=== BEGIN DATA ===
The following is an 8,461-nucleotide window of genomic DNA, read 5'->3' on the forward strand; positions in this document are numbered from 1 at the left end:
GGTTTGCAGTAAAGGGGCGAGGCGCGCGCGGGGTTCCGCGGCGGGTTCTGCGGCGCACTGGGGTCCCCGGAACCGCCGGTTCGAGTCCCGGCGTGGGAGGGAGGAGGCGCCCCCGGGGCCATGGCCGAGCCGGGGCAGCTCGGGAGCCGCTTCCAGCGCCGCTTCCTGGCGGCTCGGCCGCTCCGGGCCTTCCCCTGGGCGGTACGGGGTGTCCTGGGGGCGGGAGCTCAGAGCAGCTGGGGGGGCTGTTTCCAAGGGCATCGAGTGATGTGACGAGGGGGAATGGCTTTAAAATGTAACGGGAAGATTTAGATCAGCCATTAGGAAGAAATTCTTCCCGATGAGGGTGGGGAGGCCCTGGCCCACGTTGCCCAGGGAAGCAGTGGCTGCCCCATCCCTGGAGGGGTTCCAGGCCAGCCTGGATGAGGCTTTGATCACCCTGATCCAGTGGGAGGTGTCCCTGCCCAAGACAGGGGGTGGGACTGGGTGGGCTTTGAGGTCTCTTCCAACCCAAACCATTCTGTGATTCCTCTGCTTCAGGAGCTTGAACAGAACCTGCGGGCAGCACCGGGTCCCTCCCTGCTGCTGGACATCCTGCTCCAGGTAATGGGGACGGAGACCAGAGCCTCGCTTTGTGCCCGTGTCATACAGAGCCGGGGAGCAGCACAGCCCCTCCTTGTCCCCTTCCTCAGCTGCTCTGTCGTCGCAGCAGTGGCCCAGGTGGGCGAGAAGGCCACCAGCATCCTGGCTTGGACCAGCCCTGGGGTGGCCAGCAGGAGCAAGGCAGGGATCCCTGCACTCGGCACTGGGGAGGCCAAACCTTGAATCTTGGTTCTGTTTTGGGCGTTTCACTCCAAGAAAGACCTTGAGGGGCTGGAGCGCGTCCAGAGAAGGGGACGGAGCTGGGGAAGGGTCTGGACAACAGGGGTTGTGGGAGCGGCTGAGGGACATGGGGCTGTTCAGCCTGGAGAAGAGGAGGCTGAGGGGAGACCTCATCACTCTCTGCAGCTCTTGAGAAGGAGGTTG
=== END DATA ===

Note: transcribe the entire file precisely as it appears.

The following is an 8,461-nucleotide window of genomic DNA, read 5'->3' on the forward strand; positions in this document are numbered from 1 at the left end:
GGTTTGCAGTAAAGGGGCGAGGCGCGCGCGGGGTTCCGCGGCGGGTTCTGCGGCGCACTGGGGTCCCCGGAACCGCCGGTTCGAGTCCCGGCGTGGGAGGGAGGAGGCGCCCCCGGGGCCATGGCCGAGCCGGGGCAGCTCGGGAGCCGCTTCCAGCGCCGCTTCCTGGCGGCTCGGCCGCTCCGGGCCTTCCCCTGGGCGGTACGGGGTGTCCTGGGGGCGGGAGCTCAGAGCAGCTGGGGGGGCTGTTTCCAAGGGCATCGAGTGATGTGACGAGGGGGAATGGCTTTAAAATGTAACGGGAAGATTTAGATCAGCCATTAGGAAGAAATTCTTCCCGATGAGGGTGGGGAGGCCCTGGCCCACGTTGCCCAGGGAAGCAGTGGCTGCCCCATCCCTGGAGGGGTTCCAGGCCAGCCTGGATGAGGCTTTGATCACCCTGATCCAGTGGGAGGTGTCCCTGCCCAAGACAGGGGGTGGGACTGGGTGGGCTTTGAGGTCTCTTCCAACCCAAACCATTCTGTGATTCCTCTGCTTCAGGAGCTTGAACAGAACCTGCGGGCAGCACCGGGTCCCTCCCTGCTGCTGGACATCCTGCTCCAGGTAATGGGGACGGAGACCAGAGCCTCGCTTTGTGCCCGTGTCATACAGAGCCGGGGAGCAGCACAGCCCCTCCTTGTCCCCTTCCTCAGCTGCTCTGTCGTCGCAGCAGTGGCCCAGGTGGGCGAGAAGGCCACCAGCATCCTGGCTTGGACCAGCCCTGGGGTGGCCAGCAGGAGCAAGGCAGGGATCCCTGCACTCGGCACTGGGGAGGCCAAACCTTGAATCTTGGTTCTGTTTTGGGCGTTTCACTCCAAGAAAGACCTTGAGGGGCTGGAGCGCGTCCAGAGAAGGGGACGGAGCTGGGGAAGGGTCTGGACAACAGGGGTTGTGGGAGCGGCTGAGGGACATGGGGCTGTTCAGCCTGGAGAAGAGGAGGCTGAGGGGAGACCTCATCACTCTCTGCAGCTCTTGAGAAGGAGGTTG